It isn't if you need to melt snow in an open area, say when stopping for a meal or when you're in an half-shelter. Combining it with heating space (ie a cabin) isn't too bad.

Indeed snow isn't as bad as most water sources, but it's still good precaution to boil it. There are algae, bacteria and other pollutants (depending on the area). If there's piss/crap in the snow but it has snowed on top of it, you won't see it... Sometimes these contaminants are visible, sometimes not. While not *necessary* all the time, once water is warm it's not much harder to boil it...
http://www.summitpost.org/exploring-the ... now/640549

You may dig a bit more but as quick overview this does the job: http://www.backpacker.com/community/ask_buck/412

As for how long/how hot should it boil:
Quote:
If the water is cloudy, filter it through clean cloths or allow it to settle, and draw off the clear water for boiling. Boil the water for one minute, let it cool, and store it in clean containers with covers.

Source: http://water.epa.gov/drink/emerprep/eme ... cfm#method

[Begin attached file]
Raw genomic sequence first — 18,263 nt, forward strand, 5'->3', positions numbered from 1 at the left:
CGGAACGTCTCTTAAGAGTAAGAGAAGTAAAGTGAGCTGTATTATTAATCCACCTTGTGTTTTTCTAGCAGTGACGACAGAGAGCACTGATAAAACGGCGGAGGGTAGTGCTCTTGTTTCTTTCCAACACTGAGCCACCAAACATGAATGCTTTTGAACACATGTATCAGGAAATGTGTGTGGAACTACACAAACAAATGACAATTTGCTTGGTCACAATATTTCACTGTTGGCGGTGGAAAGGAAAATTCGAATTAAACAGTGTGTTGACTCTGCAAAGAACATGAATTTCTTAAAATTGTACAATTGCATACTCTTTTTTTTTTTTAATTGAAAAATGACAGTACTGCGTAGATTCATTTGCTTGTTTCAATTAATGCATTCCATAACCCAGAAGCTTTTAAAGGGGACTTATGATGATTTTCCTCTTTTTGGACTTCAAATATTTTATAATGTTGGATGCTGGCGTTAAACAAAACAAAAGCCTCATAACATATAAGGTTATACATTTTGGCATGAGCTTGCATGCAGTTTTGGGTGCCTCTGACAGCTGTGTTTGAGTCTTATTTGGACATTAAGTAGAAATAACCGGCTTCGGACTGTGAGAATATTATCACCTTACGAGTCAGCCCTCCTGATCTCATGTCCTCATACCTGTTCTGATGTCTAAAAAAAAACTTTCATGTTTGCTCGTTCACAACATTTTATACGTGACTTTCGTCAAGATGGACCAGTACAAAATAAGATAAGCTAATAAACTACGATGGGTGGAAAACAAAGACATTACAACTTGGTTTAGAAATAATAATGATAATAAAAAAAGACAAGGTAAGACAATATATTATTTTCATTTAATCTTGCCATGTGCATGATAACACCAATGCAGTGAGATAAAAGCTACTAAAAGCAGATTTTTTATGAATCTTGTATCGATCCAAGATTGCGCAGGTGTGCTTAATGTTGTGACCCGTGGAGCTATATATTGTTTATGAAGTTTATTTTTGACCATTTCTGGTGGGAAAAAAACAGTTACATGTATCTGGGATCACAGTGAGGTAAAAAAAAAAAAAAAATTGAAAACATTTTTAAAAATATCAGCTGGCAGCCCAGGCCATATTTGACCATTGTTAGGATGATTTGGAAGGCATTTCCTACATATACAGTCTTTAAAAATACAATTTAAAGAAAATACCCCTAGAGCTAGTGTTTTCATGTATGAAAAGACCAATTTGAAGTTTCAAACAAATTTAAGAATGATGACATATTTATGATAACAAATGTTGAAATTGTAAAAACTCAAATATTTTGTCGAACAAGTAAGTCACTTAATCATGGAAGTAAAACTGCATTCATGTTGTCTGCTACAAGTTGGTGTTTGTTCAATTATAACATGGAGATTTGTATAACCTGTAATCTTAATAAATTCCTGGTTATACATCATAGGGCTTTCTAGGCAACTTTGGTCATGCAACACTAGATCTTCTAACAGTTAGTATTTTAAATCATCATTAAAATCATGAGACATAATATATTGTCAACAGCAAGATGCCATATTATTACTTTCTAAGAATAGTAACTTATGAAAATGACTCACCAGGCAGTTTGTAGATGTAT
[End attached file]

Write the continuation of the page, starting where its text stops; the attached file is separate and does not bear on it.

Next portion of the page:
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Last edited by Conker on Sun Dec 01, 2013 11:12 pm, edited 1 time in total.

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 Post subject: Re: Melting snow for drinking water
PostPosted: Sun Dec 01, 2013 11:09 pm 
The New Guy

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Location: Colorado
thanks for the link. my only neighbors are wildlife so the pollutant is either from animals, maybe soot from the wood stove or air pollution in the snow. soot and animal waste i can see. air pollutants...well...not sure if its any worse than ground water although here in colorado there has been acid rain


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 Post subject: Re: Melting snow for drinking water
PostPosted: Sun Dec 01, 2013 11:14 pm 
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Quote:
It isn't if you need to melt snow in an open area, say when stopping for a meal or when you're in an half-shelter.


Bullshit.

I assume you really haven't done this much, have you?

I have melted snow as the primary water source for 11 years in the military, not just for food, but for drinking water as well. Back in the day we did not have a Thermos or the like, just our canteens.

Is it as quick as just boiling water? No, of course not. It is, however, way better than humping enormous amounts of water.

Quote:
Indeed snow isn't as bad as most water sources, but it's still good precaution to boil it. You may dig a bit more but as quick overview this does the job: